Ghost Riders in the Sky / Pat Derry, Marty Robbins, Johnny Cash, Willie Nelson.
The 3 Mesquiteers made 8 Serial episodes 1940, but this post was a tuff project.
A lot of the 1940 images just weren't that good - and hard to find.
They also required a lot of editing. They were beaten up pretty badly.
I've injected a few other images to make the post worthy.
A rather odd poster. Boxers?
A lobby card.
That old soft spot.
Works for me.
Colorized by My Favorite Westerns
All for one ...
The 3 Mesquiteers had several personnel changes over the years and just kept on riding.
This new edition retained Bob Livingston and brought in Bob Steele and Rufe Davis.
That was a lot of work ...
Red River / Main Theme / Dimitri Tiomkin
Leaving Fen behind.
- Colleen Gray
“Why do Indians always want to be burnin' up good wagons?"
- John Wayne with Walter Brennan.
"Never liked seein' strangers. This is 'cause no stranger ever good news'd me."
- Brennan, Mickey Kuhn, and Wayne.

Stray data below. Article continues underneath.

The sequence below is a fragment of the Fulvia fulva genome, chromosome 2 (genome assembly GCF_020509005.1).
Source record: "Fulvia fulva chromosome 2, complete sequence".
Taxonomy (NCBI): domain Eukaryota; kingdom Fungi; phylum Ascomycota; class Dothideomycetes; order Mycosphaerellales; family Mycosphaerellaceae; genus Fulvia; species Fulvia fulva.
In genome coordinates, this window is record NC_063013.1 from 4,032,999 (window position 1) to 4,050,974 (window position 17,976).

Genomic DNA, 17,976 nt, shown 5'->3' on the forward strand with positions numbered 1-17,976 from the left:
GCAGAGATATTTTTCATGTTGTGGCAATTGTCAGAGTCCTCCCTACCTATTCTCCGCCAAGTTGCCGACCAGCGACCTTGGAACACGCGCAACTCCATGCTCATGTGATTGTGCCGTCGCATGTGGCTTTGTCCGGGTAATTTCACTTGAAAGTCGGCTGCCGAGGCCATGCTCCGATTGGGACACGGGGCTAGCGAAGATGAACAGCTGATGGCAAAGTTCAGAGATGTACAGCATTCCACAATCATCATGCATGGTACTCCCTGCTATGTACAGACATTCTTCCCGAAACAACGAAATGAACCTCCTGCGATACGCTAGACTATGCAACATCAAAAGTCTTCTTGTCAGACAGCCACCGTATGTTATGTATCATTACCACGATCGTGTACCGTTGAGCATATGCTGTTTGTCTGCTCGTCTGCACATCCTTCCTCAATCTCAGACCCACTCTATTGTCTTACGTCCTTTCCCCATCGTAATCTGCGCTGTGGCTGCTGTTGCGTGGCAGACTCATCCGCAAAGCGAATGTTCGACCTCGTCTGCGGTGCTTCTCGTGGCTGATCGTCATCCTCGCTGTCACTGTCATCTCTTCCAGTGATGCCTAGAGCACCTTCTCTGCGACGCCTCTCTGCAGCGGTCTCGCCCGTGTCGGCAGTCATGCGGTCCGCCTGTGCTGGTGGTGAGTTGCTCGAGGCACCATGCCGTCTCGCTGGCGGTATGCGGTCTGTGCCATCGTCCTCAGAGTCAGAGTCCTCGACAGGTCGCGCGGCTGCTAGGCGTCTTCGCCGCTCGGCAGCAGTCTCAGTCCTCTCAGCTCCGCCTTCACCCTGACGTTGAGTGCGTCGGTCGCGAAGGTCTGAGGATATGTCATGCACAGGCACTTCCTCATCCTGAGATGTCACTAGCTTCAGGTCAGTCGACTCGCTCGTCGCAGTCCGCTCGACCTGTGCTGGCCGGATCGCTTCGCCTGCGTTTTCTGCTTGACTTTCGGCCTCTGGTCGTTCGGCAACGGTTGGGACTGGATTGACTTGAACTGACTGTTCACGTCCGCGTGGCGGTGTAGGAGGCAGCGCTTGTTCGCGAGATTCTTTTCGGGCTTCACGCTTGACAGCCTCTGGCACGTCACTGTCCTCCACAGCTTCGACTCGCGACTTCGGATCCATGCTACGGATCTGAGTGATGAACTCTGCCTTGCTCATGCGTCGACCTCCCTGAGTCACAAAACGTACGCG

"Get a shovel and a Bible."
“Give me ten years and I'll have that brand on the
gates of the greatest ranch in Texas.”
"Nice. Awful nice."
- John Ireland with Montgomery Clift
"There are only 2 things more beautiful than a good gun.
A Swiss watch or a woman from anywhere."
"Ever had a Swiss watch?"
“You’re as good as they say you are. Maybe as good as me.”
"I think he's bluffin."
- Noah Beery Jr., Brennan, and Clift.
Night watch: Wayne, Clift, Harry Carey Jr.
"You'da shot him right between the eyes."
"Just a sure as you're standing there."
"Go ahead. Say it."
"You wuz wrong Mr. Dunson."
"You think I'm to blame for that?"